Your Tax Dollars at Work

Your Tax Dollars at Work

White House Office of Management and Budget Director Mick Mulvaney speaks about the budget at the White House in Washington
REUTERS/Kevin Lamarque
By Michael Rainey

Mick Mulvaney has been running the Consumer Financial Protection Bureau since last November, and by all accounts the South Carolina conservative is none too happy with the agency charged with protecting citizens from fraud in the financial industry. The Hill recently wrote up “five ways Mulvaney is cracking down on his own agency,” and they include dropping cases against payday lenders, dismissing three advisory boards and an effort to rebrand the operation as the Bureau of Consumer Financial Protection — a move critics say is intended to deemphasize the consumer part of the agency’s mission.

Mulvaney recently scored a small victory on the last point, changing the sign in the agency’s building to the new initials. “The Consumer Financial Protection Bureau does not exist,” Mulvaney told Congress in April, and now he’s proven the point, at least when it comes to the sign in his lobby (h/t to Vox and thanks to Alan Zibel of Public Citizen for the photo, via Twitter).

Quote of the Day: When Tax Cuts Pay for Themselves

iStockphoto
By The Fiscal Times Staff

“You … often hear the claim that a lot of tax cuts will ‘pay for themselves,’ that they’ll cause so much additional economic activity that the revenue feedback from that activity will fully offset the direct revenue loss caused by the tax cut so that you end up making money for the federal government, or at least not losing any money. Now, of course that is theoretically possible and it would happen at extreme rates. I mean if a country had a 99 percent flat rate income tax and lowered it to 98 percent, I believe that they almost certainly would collect more revenue at the 98 percent rate than they did at the 99 percent rate. But the idea that this type of effect would occur at today’s tax levels just requires responses that are much bigger than statistical evidence would support and I think much bigger than common sense would indicate if you just ask people how they themselves would react to the tax cut.”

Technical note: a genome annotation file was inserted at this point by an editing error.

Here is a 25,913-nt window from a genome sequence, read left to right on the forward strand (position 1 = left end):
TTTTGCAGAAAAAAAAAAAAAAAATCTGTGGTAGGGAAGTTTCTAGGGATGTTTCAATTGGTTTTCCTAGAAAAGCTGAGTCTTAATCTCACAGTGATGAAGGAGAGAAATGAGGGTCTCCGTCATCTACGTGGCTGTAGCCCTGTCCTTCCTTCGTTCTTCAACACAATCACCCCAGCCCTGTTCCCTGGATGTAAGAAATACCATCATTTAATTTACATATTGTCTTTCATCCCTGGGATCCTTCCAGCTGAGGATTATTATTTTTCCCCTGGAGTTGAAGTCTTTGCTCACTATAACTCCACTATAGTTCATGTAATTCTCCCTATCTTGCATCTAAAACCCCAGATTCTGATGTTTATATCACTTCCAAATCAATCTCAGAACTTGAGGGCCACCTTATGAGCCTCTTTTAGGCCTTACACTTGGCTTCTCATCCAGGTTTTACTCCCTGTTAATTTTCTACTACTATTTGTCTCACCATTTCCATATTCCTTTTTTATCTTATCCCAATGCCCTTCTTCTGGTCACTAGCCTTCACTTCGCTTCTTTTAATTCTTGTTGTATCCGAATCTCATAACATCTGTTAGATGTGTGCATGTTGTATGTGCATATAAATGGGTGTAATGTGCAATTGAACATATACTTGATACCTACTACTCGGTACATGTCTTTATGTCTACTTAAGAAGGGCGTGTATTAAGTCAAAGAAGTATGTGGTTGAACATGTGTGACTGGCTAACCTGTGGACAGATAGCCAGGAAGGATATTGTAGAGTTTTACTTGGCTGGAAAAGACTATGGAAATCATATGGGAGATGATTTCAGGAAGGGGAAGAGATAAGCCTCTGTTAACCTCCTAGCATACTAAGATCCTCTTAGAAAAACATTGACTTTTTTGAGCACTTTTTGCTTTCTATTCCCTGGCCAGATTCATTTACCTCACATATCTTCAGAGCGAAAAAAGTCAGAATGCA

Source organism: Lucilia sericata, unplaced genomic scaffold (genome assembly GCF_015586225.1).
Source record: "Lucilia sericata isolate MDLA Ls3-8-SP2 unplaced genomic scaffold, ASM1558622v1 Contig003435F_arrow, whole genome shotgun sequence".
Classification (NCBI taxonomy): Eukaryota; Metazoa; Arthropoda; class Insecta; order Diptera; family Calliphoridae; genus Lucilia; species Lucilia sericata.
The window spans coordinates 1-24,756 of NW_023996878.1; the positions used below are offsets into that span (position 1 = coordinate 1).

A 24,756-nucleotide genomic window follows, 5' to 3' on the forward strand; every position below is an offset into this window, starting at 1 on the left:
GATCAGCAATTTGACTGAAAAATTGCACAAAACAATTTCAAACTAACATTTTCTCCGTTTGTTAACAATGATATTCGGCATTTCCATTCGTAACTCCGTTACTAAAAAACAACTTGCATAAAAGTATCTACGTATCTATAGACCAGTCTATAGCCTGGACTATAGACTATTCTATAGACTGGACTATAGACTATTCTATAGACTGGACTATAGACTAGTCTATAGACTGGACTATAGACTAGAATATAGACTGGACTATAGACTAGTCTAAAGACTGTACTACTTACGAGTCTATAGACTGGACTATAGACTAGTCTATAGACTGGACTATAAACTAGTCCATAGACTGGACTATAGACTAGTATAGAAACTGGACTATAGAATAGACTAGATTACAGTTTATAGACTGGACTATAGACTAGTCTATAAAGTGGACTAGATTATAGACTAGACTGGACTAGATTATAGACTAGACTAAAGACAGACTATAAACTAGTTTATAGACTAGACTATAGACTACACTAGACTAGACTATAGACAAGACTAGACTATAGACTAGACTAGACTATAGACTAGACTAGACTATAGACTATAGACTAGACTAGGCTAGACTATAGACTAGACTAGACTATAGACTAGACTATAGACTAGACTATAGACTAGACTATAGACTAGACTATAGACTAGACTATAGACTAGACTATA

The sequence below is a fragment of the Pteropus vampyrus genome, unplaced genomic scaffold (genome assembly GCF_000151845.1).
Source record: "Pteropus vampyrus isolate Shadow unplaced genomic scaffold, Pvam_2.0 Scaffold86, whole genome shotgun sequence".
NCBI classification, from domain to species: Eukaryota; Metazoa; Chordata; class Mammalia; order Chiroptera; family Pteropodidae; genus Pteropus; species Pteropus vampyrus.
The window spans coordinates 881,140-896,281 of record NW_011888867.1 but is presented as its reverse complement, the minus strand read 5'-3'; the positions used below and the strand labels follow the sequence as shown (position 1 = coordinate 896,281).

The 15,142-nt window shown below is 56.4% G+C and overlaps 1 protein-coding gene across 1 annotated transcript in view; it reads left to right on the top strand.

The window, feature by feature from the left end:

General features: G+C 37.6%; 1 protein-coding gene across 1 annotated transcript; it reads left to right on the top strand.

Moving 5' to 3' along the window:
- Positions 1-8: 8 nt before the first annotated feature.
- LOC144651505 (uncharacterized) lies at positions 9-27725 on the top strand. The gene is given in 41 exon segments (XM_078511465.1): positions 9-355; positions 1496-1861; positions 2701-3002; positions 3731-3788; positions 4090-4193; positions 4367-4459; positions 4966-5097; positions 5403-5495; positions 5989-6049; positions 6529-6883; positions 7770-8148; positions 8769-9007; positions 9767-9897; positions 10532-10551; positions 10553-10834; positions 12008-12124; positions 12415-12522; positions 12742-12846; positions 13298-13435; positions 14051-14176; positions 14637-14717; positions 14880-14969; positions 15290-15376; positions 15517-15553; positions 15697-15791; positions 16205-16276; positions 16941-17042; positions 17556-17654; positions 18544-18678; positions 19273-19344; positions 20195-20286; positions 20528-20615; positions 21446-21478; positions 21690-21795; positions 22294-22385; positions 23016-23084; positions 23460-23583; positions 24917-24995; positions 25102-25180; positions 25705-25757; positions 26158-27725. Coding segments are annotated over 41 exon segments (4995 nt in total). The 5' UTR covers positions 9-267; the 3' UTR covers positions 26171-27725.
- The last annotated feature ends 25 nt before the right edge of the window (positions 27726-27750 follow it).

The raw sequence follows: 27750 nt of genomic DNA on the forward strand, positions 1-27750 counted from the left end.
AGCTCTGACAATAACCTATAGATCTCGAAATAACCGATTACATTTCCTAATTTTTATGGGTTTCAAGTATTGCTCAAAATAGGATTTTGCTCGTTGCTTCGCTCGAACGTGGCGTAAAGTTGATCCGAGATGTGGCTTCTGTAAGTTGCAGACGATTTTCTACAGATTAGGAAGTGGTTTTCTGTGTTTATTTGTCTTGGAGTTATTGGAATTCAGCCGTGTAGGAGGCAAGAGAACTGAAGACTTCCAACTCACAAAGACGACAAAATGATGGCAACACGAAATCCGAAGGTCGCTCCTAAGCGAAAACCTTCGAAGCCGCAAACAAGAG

-- Alan Viard, tax policy expert at the American Enterprise Institute

Map of the Day: Gas Taxes

Saving $1.11 a gallon might not sound like much. But if you're filling up a 20 gallon tank, you could save $22. Do that once a week and you'd save $1,150 a year.
iStockphoto
By The Fiscal Times Staff

It’s summertime and the driving is anything but easy if you want to get to your favorite beach or mountain cabin for a well-deserved break. As lawmakers consider a plan to raise federal fuel taxes by 15 cents a gallon, here’s a look at the current state-level taxes on gasoline, courtesy of the Tax Foundation

Stat of the Day: 0.2%

U.S. President Donald Trump at the White House in Washington, U.S. January 23, 2018.  REUTERS/Jonathan Ernst
Jonathan Ernst
By The Fiscal Times Staff

The New York Times’ Jim Tankersley tweets: “In order to raise enough revenue to start paying down the debt, Trump would need tariffs to be ~4% of GDP. They're currently 0.2%.”

Read Tankersley’s full breakdown of why tariffs won’t come close to eliminating the deficit or paying down the national debt here.

Number of the Day: 44%

iStockphoto
By The Fiscal Times Staff

The “short-term” health plans the Trump administration is promoting as low-cost alternatives to Obamacare aren’t bound by the Affordable Care Act’s requirement to spend a substantial majority of their premium revenues on medical care. UnitedHealth is the largest seller of short-term plans, according to Axios, which provided this interesting detail on just how profitable this type of insurance can be: “United’s short-term plans paid out 44% of their premium revenues last year for medical care. ACA plans have to pay out at least 80%.”